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AWA Appears Before Alberta Coal Policy Committee

July 3, 2021

On June 9, 2021 AWA presented a brief to the provincial Coal Policy Committee established earlier this year to consult with Albertans and report to Minister Savage on what, in the Minister’s words, a “modern” coal policy should look like.

AWA made it clear to the Committee that we view a “no” coal policy as what a “modern” 21st Century coal policy should look like. For your information, this is the link to AWA’s PowerPoint presentation to the committee. The PowerPoint presentation was in turn based on a research report AWA prepared for the Committee’s consideration.

Both documents focused on economics and metallurgical coal markets in the 21st Century. We decided to leave the purely environmental arguments to others and instead target economics/markets – what should be the pro-coal mining fraternity’s strongest suit. If the argument can be critiqued effectively then the metallurgical coal lobby may be mortally wounded.

Whether you look at future scenarios for the global metallurgical coal mining industry from the International Energy Agency or the steel making industry from the World Steel Association the future is dark for coking coal production. And, the minuscule revenues coal mining is likely to generate adds further strength to AWA’s view that Warren Buffet could have had coal in mind when he said: “If you aren’t willing to own a stock for ten years, don’t even think about owning it for ten minutes.” Coal is an investment to be avoided at all costs.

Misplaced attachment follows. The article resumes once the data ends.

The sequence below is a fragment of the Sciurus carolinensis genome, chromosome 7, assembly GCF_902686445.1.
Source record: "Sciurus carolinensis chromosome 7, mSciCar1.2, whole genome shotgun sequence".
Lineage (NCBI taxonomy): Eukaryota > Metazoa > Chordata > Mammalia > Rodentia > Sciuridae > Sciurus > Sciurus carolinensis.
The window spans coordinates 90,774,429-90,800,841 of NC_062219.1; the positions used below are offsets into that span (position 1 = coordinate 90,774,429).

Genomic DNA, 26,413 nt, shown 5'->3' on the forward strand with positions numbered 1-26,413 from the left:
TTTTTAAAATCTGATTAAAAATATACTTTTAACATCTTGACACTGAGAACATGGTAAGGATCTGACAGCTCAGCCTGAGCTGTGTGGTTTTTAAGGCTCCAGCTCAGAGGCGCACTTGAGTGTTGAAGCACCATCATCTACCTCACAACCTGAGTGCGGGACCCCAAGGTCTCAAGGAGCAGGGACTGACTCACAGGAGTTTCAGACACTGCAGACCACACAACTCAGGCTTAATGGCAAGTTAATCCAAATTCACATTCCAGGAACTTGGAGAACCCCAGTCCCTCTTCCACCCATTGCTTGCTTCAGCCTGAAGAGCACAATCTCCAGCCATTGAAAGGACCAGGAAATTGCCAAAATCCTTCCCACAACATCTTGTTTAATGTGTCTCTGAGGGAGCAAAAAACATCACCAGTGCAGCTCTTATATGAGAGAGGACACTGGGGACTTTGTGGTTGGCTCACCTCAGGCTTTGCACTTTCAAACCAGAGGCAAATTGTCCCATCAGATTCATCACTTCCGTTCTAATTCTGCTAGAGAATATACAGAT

The release, eight days later, of the Report of the Joint Review Panel into the Grassy Mountain Coal Project boosted the credibility of the approach we took with the Coal Policy Committee. Benga Mining essentially told the Joint Review Panel to trust its economic modeling and to ignore any of the risks that could undermine its rosy economic forecasts. The Joint Review Panel ignored that advice and took the risks associated with coal prices, evolving steel making technologies, and climate change seriously.

The Panel concluded that “Benga’s estimated royalty payments are likely overstated.” The Panel also didn’t have confidence in Benga’s estimates of what it would pay in taxes. In many ways, the thrust of the Panel’s socio-economic assessment of Benga’s project mirrored AWA’s argument to the Coal Policy Committee: “We find that Benga presented an overly optimistic economic analysis that did not adequately consider these economic risks, which could undermine project economic viability, employment, and payments to governments later in the mine life.” Those words, from the Joint Review Panel Report, could have come from AWA’s submission to the Committee.

By following this link you can further explore the presentations and documents that have so far been posted on the Coal Policy Committee’s website: https://your.alberta.ca/coal-policy-committee/widgets/91480/documents

Sincerely,

Ian Urquhart
AWA Incoming Executive Director
iurquhart@abwild.ca

We have spectacular wilderness in Alberta, much of it under some form of protection. Every square millimetre of it has had to be fought for - will always have to be fought for, forever and ever. The struggle to retain and repair wilderness is conducted not just by a few individuals, but by large numbers of committed people, from all walks of life, all working in various ways toward the same end. We need to be grateful to all of them.
- Dave Mayhood
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